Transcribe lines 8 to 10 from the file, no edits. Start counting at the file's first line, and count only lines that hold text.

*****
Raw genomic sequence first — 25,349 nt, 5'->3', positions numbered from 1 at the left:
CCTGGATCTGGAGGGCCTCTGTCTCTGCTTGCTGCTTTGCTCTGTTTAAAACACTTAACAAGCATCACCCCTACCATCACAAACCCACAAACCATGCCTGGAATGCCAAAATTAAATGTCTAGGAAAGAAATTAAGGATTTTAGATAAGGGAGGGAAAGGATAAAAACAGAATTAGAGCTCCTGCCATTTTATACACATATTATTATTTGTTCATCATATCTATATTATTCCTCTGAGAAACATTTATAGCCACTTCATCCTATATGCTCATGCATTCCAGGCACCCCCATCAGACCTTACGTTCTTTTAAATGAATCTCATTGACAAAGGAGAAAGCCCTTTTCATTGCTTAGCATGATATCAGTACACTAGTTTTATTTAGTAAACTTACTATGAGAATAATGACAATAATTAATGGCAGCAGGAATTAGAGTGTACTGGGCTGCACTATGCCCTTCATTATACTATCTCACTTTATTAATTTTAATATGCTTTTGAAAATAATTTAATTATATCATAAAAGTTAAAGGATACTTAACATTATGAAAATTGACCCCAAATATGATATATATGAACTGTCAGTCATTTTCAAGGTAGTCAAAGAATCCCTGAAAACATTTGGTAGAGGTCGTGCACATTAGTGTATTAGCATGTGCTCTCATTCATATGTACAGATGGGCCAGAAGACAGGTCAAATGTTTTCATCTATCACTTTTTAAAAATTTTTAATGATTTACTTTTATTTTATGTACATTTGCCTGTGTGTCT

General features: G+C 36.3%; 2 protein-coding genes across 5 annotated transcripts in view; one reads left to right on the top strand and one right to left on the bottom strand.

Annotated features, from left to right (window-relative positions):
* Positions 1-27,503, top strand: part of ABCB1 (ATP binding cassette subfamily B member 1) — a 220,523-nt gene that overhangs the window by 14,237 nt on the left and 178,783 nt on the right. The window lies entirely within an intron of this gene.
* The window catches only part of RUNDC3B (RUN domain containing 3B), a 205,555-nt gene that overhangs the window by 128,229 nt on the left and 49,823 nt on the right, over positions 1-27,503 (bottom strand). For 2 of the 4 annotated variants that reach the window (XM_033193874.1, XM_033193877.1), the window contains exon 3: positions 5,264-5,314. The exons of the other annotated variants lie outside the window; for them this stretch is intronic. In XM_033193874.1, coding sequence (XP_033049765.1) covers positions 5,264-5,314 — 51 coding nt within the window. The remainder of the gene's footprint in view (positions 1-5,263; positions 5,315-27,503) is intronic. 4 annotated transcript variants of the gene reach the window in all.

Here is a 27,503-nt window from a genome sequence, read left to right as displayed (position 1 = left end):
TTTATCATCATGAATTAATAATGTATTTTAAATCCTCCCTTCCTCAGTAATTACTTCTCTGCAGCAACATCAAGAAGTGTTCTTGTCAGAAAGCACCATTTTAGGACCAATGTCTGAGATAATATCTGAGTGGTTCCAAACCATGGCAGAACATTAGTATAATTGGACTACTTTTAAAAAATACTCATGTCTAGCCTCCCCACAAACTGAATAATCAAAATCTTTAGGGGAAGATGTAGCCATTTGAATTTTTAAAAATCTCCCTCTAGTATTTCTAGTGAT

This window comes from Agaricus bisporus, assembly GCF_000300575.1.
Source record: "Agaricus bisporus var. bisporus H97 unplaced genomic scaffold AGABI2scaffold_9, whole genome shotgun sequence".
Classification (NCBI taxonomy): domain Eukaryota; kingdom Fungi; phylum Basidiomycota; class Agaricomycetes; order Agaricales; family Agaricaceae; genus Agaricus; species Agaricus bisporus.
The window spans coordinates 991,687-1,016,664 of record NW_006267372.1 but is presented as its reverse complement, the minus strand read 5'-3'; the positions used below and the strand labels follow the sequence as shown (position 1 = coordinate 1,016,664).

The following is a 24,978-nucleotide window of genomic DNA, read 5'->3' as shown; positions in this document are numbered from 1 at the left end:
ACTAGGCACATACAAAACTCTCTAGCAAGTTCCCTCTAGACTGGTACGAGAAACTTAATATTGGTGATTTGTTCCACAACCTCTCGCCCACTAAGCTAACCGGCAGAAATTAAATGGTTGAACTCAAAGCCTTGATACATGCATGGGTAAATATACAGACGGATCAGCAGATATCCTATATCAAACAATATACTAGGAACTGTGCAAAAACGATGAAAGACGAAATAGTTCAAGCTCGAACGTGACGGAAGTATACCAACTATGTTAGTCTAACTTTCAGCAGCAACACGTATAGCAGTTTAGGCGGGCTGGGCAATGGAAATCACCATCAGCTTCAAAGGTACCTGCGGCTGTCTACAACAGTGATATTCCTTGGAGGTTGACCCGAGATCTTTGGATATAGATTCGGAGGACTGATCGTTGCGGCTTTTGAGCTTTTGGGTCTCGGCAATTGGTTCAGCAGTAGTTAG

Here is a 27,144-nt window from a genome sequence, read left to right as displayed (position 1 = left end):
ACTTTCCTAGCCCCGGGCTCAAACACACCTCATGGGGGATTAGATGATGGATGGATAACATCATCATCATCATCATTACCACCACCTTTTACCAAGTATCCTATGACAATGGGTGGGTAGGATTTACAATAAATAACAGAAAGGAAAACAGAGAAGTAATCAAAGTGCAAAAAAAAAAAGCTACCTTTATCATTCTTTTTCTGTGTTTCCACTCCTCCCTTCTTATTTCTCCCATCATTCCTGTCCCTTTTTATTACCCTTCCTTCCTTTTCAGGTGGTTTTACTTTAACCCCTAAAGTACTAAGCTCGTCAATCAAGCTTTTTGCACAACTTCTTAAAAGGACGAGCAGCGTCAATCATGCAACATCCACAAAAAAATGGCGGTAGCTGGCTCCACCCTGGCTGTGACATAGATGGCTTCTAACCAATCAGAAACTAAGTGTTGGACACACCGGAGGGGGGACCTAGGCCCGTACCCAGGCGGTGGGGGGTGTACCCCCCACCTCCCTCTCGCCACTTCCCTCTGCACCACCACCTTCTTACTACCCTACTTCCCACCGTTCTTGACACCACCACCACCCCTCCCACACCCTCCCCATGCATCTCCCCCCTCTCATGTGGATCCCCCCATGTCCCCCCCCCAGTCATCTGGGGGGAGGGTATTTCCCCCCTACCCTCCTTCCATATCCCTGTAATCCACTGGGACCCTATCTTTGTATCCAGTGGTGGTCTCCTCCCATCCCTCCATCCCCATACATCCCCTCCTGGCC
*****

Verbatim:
TTTATCATCATGAATTAATAATGTATTTTAAATCCTCCCTTCCTCAGTAATTACTTCTCTGCAGCAACATCAAGAAGTGTTCTTGTCAGAAAGCACCATTTTAGGACCAATGTCTGAGATAATATCTGAGTGGTTCCAAACCATGGCAGAACATTAGTATAATTGGACTACTTTTAAAAAATACTCATGTCTAGCCTCCCCACAAACTGAATAATCAAAATCTTTAGGGGAAGATGTAGCCATTTGAATTTTTAAAAATCTCCCTCTAGTATTTCTAGTGAT

This window comes from Agaricus bisporus, assembly GCF_000300575.1.
Source record: "Agaricus bisporus var. bisporus H97 unplaced genomic scaffold AGABI2scaffold_9, whole genome shotgun sequence".